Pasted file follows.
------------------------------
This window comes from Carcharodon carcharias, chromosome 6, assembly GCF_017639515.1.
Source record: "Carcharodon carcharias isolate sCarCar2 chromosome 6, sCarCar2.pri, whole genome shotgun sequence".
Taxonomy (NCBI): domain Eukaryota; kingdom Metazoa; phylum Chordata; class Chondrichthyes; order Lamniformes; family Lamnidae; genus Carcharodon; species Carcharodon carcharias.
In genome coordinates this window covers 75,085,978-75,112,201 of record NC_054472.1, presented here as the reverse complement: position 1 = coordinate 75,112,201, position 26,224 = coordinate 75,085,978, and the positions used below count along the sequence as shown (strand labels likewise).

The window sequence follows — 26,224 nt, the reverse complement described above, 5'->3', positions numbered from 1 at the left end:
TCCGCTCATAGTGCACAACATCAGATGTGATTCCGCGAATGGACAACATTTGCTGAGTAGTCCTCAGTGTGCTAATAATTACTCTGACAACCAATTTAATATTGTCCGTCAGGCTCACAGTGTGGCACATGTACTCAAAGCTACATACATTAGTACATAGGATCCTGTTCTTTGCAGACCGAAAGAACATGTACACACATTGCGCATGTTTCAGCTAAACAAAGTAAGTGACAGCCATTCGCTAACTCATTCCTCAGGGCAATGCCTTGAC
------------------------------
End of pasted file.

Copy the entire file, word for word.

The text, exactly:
This window comes from Carcharodon carcharias, chromosome 6, assembly GCF_017639515.1.
Source record: "Carcharodon carcharias isolate sCarCar2 chromosome 6, sCarCar2.pri, whole genome shotgun sequence".
Taxonomy (NCBI): domain Eukaryota; kingdom Metazoa; phylum Chordata; class Chondrichthyes; order Lamniformes; family Lamnidae; genus Carcharodon; species Carcharodon carcharias.
In genome coordinates this window covers 75,085,978-75,112,201 of record NC_054472.1, presented here as the reverse complement: position 1 = coordinate 75,112,201, position 26,224 = coordinate 75,085,978, and the positions used below count along the sequence as shown (strand labels likewise).

The window sequence follows — 26,224 nt, the reverse complement described above, 5'->3', positions numbered from 1 at the left end:
TCCGCTCATAGTGCACAACATCAGATGTGATTCCGCGAATGGACAACATTTGCTGAGTAGTCCTCAGTGTGCTAATAATTACTCTGACAACCAATTTAATATTGTCCGTCAGGCTCACAGTGTGGCACATGTACTCAAAGCTACATACATTAGTACATAGGATCCTGTTCTTTGCAGACCGAAAGAACATGTACACACATTGCGCATGTTTCAGCTAAACAAAGTAAGTGACAGCCATTCGCTAACTCATTCCTCAGGGCAATGCCTTGAC